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Architects Journal
19 February 2004

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  • '?you probably think this book is about you?'

    letters
  • A bid to build a better Britain

    Win or lose, Britain's Olympic bid offers the opportunity for wide-scale regeneration across London. But, as David Taylor reports from the AJ/BCO spring conference, there are many hurdles to leap over first. Photographs by Charles Glover
  • A fine heritage

    people
  • A NEW PERCEPTION OF THE ROLE OF THE HEALING ENVIRONMENT IN THE TREATMENT OF DISEASE

    Although environmental evidence-based design is still some way behind evidence-based medicine, it is not idle to speculate that there will come a time when we have enough evidence to include the quality of the environment as a method of therapy.
  • Academic community demands freedom from RIBA 'interference'

    News
  • AIRCRETE BUREAU AJ ENQUIRY NO: 208

    products
  • Amplification attack is just Arup's sour grapes

    letters
  • ARB brings in new rules to 'gag' rebel Salisbury

    The ARB has forced through a new set of confidentiality rules to silence Ian Salisbury and his campaign to pare back the regulator.
  • AYTON PRODUCTS AJ ENQUIRY NO: 201

    products
  • Bog standard provision

    technical & practice
  • Can we fix it? Yes we can? if only life was a kids' TV show

    legal matters
  • Central Park: An American Masterpiece

    review: landscape books
  • CIIG network is a very special friend indeed

    letters
  • competitions

    review: landscape booksrecruitment
  • Content rich

    Gold medallist Rem Koolhaas accepted his medal at the RIBA this week with a fresh publishing triumph under his belt: something called Content, a cross between a book, magazine and catalogue, with cover lines including 'Perverted Architecture'; 'Sweatshop Demographics'; Big Brother Skyscrapers'; 'Al Qaeda Fetish'; and 'Martha Stewart Urbanism'. Ooooh, that Rem, he's so naughty. Actually extremely naughty if you turn to the back of the publication, where previous 'issues' are given the hard-cor
  • Council sketch: finding that little 'something'

    News
  • diary

    products
  • EUROPEAN CITY CONFERENCE

    Peter Cook, Massimiliano Fuksas and Chris Wilkinson are among the speakers at this year's Architectural Review conference, ' Intervening in the European City'. The oneday event, on 16 March at the RIBA, will look at creating cities that respond to the past and future as well as the needs of the present.
  • EVIDENCE-BASED DESIGN: THE STORY SO FAR

    Environmental evidence-based design research has been gathered in a scientific way only since the 1980s.Roger Ulrich carried out ground-breaking research in the early '80s showing that views of landscape rather than a brick wall had a beneficial effect on surgical patients.He has continued looking into the effects of art on patients, acoustics on communication and so on, and he is working with NHS Estates.Home-grown research by John Welles-Thorpe and Bryan Lawson at Sheffield University has c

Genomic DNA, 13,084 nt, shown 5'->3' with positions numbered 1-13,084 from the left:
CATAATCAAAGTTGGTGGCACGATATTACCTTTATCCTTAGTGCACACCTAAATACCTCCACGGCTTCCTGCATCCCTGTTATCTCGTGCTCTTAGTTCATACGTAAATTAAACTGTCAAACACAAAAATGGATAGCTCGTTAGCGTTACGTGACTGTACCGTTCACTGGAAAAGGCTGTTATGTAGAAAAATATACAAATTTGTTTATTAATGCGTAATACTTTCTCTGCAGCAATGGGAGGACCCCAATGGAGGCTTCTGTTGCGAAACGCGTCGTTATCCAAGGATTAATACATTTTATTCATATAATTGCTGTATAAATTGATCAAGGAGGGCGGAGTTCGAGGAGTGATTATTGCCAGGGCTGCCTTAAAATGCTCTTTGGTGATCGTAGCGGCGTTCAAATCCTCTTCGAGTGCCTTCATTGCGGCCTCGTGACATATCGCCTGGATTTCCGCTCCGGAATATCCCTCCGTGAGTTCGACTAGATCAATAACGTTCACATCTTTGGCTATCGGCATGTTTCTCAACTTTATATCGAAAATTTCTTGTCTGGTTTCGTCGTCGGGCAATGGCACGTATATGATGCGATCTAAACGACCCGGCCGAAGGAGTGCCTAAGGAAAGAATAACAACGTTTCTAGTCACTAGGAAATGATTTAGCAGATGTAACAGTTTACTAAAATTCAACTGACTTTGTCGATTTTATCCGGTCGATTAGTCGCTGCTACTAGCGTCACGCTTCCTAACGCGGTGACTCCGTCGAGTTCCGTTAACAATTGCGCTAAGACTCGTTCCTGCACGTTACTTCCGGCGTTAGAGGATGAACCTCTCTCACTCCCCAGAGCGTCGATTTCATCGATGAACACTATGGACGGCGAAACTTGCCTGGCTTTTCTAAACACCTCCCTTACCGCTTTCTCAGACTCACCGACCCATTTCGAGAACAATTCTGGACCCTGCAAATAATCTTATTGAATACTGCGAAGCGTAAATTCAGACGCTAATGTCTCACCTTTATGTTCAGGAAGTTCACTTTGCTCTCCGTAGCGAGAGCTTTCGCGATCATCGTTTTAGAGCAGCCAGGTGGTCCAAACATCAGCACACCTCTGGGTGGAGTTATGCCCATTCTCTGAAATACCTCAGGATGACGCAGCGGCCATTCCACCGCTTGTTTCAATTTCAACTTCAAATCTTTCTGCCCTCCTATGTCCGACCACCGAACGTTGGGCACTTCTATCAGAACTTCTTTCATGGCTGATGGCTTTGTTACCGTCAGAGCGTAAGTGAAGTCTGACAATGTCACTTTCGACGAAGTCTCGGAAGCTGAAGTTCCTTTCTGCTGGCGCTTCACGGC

• Exchange rate

    If the newspapers are to be believed, the government is planning to scrap 'council tax' in favour of a mixed property/ income tax proposal, which sounds like a messy compromise (or 'third way'). This is being suggested by local government minister Nick Raynsford, normally a safe pair of political hands, and an experienced housing and construction minister in the past. The latest proposal is clearly a way for New Labour to (at last) shove up income tax levels in addition to national insurance
  • FIGUERAS UK AJ ENQUIRY NO: 203

    products
  • FOXELL ENTERS RIBA RACE

    The chair of RIBA's London region, Simon Foxell, has confirmed he is joining the race for the institute's presidency.The list of candidates includes Jack Pringle, Richard Saxon, Brian Godfrey and Chris Roche. If elected, Foxell says he will introduce a 'project-based management approach' to the RIBA.
  • Full credit for the art of the website coders

    webwatch
  • Gone to waste

    We dismiss them as weeds but they have a powerful presence which we could exploit
  • GUTTERMASTER AJ ENQUIRY NO: 205

    products
  • Hall of fame

    Who are the bright new faces in the property market bringing commissions and fees to architectland? According to the Observer, four stand out: Tom Bloxham of Urban Splash; Harry Handelsman of Manhattan Lofts; architectdeveloper Roger Zogolovitch; and Roger Madelin of Argent.They are light years away from what the paper categorises as old-style developers, with their tables at Claridge's and parties at Harry's Bar.These guys all went bust in the early '90s, with only the most tenancious making